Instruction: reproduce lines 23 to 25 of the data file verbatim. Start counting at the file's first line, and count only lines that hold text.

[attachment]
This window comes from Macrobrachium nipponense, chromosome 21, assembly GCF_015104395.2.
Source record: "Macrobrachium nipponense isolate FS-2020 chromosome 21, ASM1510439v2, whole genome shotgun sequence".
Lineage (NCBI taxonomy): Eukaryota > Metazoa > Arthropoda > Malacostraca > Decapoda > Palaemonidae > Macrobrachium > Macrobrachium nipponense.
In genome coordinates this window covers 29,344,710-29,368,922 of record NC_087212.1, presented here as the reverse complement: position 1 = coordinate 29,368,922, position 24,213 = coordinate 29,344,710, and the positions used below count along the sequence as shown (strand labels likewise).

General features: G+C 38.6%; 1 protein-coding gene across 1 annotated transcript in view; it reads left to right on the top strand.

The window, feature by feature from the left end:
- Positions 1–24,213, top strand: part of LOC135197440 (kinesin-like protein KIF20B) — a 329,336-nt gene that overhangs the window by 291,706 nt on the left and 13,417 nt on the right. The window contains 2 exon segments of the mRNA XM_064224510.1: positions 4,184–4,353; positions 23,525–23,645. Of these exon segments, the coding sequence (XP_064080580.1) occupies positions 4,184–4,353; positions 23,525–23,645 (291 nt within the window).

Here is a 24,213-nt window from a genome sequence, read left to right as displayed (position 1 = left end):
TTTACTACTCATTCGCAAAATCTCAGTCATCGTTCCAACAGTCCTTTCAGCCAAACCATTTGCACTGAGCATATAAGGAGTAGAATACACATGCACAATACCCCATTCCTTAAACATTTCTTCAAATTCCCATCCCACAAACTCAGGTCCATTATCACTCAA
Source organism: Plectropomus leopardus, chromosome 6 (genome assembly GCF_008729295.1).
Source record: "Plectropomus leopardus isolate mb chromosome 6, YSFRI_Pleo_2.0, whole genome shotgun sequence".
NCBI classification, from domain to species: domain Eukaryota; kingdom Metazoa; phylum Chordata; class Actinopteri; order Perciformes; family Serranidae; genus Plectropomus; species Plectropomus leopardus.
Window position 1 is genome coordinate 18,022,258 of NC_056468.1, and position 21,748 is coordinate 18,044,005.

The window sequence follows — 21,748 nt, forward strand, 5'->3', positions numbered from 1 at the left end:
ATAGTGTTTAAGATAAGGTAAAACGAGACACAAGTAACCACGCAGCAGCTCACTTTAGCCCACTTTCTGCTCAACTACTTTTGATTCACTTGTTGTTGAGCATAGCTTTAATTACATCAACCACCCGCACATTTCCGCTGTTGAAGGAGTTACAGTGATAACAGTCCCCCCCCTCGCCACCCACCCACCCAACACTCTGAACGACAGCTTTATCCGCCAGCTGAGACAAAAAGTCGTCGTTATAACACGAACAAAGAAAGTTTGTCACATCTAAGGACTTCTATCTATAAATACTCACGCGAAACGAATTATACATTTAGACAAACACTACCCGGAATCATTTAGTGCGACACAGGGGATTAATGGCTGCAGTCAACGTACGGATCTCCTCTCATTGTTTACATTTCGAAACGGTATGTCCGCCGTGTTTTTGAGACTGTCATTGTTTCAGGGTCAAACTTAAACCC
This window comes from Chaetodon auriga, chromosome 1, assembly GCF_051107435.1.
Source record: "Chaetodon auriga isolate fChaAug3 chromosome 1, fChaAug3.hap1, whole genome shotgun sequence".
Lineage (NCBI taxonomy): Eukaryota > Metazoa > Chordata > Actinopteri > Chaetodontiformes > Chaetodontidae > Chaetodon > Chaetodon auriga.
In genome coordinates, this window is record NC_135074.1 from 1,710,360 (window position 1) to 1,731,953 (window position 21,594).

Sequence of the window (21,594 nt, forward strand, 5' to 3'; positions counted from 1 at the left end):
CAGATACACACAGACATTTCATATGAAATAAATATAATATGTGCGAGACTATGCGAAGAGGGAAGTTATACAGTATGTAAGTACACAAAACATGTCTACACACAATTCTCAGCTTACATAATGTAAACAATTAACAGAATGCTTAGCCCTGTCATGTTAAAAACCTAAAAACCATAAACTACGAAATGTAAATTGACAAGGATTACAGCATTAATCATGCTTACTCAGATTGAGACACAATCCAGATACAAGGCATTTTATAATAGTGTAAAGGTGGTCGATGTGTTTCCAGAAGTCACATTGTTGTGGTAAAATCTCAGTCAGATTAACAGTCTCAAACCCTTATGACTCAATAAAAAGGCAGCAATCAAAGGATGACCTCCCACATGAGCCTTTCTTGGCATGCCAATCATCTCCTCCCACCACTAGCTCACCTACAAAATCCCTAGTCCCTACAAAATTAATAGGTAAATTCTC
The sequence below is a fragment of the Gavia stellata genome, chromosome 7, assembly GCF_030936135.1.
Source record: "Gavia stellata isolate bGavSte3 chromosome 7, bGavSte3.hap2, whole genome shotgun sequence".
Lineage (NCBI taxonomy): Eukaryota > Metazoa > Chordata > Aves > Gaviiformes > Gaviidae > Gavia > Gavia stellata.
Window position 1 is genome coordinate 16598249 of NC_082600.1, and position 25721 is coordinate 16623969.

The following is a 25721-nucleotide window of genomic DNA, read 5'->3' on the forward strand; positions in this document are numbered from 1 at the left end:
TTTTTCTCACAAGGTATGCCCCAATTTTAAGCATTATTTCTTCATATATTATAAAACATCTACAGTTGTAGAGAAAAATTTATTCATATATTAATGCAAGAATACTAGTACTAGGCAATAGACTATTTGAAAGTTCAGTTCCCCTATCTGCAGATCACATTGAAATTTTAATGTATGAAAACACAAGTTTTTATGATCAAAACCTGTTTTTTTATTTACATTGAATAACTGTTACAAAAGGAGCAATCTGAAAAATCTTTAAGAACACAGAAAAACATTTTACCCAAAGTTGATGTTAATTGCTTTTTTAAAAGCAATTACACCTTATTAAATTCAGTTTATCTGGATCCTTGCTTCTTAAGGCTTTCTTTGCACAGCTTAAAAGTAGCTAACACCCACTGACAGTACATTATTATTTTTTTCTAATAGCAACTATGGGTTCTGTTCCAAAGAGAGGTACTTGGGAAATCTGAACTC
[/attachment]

Source record: "Gavia stellata isolate bGavSte3 chromosome 7, bGavSte3.hap2, whole genome shotgun sequence".
Lineage (NCBI taxonomy): Eukaryota > Metazoa > Chordata > Aves > Gaviiformes > Gaviidae > Gavia > Gavia stellata.
Window position 1 is genome coordinate 16598249 of NC_082600.1, and position 25721 is coordinate 16623969.